Global Metal (2008)
A while back I watched a pretty good metal music documentary, Global Metal, made by Canadian anthropologist Sam Dunn and his associate Scot McFadyen. They are famous for the best "metal 101" documentary that's been made, in my opinion, Metal: A Headbanger's Journey (2005).
Global Metal came out in 2008 (yes, I'm late, as usual) and this time the guys focused on metal scenes outside the western world, which is a much needed topic of discussion. The documentary takes a good, though understandably limited, look at metal and the arrival of metal in Brazil, Japan, India, China, Indonesia, Israel, and the Middle East countries.
The documentary took a positive point of view to the spread of metal music, emphasizing how people everywhere will find their ways to listen/play the music that they love, despite resistance from the surrounding community or culture. It also looked at how the original cultures have been incorporated into metal, which is always interesting. It left out bigger questions, such as whether this sort of westernization and globalization is a bad thing for original cultures. I think there is no stopping of the spreading of popular cultures, whether they be western or eastern. They just happen to be western quite often. But the spread of Japanese popular culture into the west is a good example of an opposite movement.
I'm sure you could make a similar documentary about, for example, hip hop. And, you could also look at how metal originally arrived in smaller western countries too. The spread of subcultures, like metal, is a plague that cannot be stopped.. A happy plague, though.
Anyways. Good metal is good metal, no matter where it comes from. Here are some bands featured in the documentary:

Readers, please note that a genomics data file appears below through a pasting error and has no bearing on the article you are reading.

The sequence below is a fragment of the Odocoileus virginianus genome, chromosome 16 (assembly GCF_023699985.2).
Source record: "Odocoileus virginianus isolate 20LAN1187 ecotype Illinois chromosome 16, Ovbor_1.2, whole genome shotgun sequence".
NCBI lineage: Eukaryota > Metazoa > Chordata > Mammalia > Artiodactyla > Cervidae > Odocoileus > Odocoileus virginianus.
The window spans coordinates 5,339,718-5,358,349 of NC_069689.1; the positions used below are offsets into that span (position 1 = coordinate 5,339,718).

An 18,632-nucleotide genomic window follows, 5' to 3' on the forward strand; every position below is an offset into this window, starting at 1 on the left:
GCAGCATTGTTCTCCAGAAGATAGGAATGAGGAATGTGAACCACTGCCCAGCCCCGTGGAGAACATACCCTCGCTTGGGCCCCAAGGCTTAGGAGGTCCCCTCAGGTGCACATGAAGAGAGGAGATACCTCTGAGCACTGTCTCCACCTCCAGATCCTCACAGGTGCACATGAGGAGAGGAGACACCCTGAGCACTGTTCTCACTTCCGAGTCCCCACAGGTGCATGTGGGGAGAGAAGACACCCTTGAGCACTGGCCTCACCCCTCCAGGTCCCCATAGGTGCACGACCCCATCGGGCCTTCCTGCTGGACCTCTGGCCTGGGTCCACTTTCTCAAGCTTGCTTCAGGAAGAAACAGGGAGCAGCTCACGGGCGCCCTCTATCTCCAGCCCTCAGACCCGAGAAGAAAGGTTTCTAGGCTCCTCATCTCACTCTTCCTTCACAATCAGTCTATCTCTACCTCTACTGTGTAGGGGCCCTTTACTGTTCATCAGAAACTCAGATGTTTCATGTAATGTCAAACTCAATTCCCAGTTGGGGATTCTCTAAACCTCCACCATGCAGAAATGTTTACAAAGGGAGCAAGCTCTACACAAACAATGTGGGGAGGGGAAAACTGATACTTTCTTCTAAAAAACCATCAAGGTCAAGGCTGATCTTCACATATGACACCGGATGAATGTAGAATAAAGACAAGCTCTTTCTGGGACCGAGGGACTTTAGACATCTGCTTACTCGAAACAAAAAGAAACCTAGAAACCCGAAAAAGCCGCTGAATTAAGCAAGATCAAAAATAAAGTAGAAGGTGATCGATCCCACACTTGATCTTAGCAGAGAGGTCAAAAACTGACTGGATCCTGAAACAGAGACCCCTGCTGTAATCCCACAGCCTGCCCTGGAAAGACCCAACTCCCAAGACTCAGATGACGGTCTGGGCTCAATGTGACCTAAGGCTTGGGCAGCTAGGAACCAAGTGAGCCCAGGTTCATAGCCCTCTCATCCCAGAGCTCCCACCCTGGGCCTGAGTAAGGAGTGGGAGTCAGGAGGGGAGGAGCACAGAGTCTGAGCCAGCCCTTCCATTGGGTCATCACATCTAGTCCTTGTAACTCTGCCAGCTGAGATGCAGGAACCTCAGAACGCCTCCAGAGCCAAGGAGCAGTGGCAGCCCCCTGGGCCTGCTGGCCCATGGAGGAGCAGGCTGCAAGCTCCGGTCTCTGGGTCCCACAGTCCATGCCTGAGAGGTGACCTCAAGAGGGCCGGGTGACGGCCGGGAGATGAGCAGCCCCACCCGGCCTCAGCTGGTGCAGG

Sigh (Japan) (Note: There's a girl growler/saxophonist in this band. Yes. Growler/saxophonist..)
Demonic Resurrection (India)
Ritual Day (China)
I like particularly the last one. Great name as well.
Check out Global Metal's Wikipedia page for a complete list of bands featured in the film.
From a female perspective, it was interesting that not a single woman was interviewed in this film, apart from a couple of giggling Japanese girls. And at the end, they filmed Iron Maiden's first ever show in Bangalore, India, with over thirty thousand people in the audience and I didn't see a single girl in there.. Yes, girls are not in the majority of metal audiences in the west either, but it is shocking to be reminded how separated the genders are in some parts of the world. I guess it just shows that metal is, after all, a very masculine genre of music. There is no denying that. It started as a male subculture, taking a while until girls became a part of it. An all-female Indian metal band might take a while..
Global Metal is a professionally made documentary with a lot of insight and I'd absolutely recommend it to everyone. I was very surprised, however, that Russia was not even mentioned in it. Not enough time, not enough resources, or maybe they thought Russia is too western? Possibly so. Someone should make a documentary about Slavic metal alone.